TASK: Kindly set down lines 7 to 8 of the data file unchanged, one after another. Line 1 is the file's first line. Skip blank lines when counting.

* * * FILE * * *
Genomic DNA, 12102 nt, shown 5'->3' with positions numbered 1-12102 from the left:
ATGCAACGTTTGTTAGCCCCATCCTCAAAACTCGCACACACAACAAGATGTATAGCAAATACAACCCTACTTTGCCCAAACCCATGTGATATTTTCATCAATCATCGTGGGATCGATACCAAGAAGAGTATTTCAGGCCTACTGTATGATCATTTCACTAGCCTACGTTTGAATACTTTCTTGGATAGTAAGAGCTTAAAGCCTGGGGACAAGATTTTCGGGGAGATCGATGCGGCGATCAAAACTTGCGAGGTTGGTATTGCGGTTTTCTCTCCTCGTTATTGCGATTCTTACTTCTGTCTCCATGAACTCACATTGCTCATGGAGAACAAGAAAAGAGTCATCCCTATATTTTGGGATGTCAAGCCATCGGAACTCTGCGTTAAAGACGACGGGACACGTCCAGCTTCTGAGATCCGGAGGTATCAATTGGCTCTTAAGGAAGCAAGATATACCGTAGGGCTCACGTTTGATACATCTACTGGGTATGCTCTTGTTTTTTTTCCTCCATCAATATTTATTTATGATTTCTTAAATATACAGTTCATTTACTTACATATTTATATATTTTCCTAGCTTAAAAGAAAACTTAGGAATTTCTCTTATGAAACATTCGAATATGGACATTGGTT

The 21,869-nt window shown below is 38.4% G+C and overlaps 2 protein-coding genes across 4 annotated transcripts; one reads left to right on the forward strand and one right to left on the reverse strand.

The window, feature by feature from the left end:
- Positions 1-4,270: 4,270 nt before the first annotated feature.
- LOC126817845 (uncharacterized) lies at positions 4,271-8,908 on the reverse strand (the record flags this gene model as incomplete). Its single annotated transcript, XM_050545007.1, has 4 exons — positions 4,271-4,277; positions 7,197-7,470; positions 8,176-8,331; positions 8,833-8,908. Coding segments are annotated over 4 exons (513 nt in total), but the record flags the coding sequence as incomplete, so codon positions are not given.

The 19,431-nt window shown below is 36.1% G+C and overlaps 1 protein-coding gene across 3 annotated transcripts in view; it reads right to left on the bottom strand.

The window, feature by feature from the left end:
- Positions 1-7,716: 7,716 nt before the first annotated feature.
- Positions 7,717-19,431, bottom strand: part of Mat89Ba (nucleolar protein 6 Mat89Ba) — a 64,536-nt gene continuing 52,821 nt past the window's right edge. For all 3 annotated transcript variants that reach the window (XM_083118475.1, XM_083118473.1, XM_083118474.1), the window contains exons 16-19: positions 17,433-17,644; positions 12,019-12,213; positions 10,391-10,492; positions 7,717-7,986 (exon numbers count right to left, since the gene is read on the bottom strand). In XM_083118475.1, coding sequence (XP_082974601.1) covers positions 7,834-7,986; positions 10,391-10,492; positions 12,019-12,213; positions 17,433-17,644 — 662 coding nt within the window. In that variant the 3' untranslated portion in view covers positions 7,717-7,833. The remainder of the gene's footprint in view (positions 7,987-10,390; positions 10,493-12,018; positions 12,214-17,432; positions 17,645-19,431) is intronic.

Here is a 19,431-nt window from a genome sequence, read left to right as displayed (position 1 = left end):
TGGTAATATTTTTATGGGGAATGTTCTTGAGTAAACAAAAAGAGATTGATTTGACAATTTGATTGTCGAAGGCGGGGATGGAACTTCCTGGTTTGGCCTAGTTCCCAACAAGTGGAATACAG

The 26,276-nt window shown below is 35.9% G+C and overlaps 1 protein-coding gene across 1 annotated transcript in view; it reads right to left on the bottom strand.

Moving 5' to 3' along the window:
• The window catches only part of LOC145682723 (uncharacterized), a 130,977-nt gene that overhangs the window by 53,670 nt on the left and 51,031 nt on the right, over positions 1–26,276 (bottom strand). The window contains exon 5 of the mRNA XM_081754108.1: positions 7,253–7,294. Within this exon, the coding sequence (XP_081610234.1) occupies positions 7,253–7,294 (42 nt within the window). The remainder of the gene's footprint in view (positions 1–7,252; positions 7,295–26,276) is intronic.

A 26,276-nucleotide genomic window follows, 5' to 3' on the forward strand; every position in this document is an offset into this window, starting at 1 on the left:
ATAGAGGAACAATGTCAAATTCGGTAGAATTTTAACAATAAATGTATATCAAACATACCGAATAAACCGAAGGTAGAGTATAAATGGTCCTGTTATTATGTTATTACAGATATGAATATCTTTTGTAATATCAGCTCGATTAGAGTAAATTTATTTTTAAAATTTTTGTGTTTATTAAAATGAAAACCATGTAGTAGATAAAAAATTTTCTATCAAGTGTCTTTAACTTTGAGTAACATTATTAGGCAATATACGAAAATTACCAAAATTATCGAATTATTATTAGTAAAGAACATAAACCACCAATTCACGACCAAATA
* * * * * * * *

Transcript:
The 19,431-nt window shown below is 36.1% G+C and overlaps 1 protein-coding gene across 3 annotated transcripts in view; it reads right to left on the bottom strand.

The window, feature by feature from the left end: